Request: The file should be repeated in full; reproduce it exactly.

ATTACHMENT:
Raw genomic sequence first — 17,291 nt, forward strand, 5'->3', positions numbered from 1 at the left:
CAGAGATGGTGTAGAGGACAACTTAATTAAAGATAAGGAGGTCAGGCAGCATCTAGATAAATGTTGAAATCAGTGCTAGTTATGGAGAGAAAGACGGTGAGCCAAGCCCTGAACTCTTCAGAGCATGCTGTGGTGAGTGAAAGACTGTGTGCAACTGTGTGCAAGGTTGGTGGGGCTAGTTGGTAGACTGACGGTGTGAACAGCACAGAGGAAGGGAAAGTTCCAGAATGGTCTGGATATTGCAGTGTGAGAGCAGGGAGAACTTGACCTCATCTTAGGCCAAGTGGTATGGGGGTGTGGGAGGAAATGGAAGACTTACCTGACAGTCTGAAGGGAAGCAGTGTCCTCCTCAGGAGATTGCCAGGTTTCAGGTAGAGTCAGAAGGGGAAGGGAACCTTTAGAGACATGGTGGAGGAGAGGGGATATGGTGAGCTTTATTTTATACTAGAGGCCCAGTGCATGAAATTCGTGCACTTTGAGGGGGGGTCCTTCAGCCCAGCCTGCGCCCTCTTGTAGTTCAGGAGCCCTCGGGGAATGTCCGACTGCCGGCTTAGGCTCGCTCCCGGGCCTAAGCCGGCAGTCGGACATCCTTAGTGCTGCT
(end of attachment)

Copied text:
Raw genomic sequence first — 17,291 nt, forward strand, 5'->3', positions numbered from 1 at the left:
CAGAGATGGTGTAGAGGACAACTTAATTAAAGATAAGGAGGTCAGGCAGCATCTAGATAAATGTTGAAATCAGTGCTAGTTATGGAGAGAAAGACGGTGAGCCAAGCCCTGAACTCTTCAGAGCATGCTGTGGTGAGTGAAAGACTGTGTGCAACTGTGTGCAAGGTTGGTGGGGCTAGTTGGTAGACTGACGGTGTGAACAGCACAGAGGAAGGGAAAGTTCCAGAATGGTCTGGATATTGCAGTGTGAGAGCAGGGAGAACTTGACCTCATCTTAGGCCAAGTGGTATGGGGGTGTGGGAGGAAATGGAAGACTTACCTGACAGTCTGAAGGGAAGCAGTGTCCTCCTCAGGAGATTGCCAGGTTTCAGGTAGAGTCAGAAGGGGAAGGGAACCTTTAGAGACATGGTGGAGGAGAGGGGATATGGTGAGCTTTATTTTATACTAGAGGCCCAGTGCATGAAATTCGTGCACTTTGAGGGGGGGTCCTTCAGCCCAGCCTGCGCCCTCTTGTAGTTCAGGAGCCCTCGGGGAATGTCCGACTGCCGGCTTAGGCTCGCTCCCGGGCCTAAGCCGGCAGTCGGACATCCTTAGTGCTGCT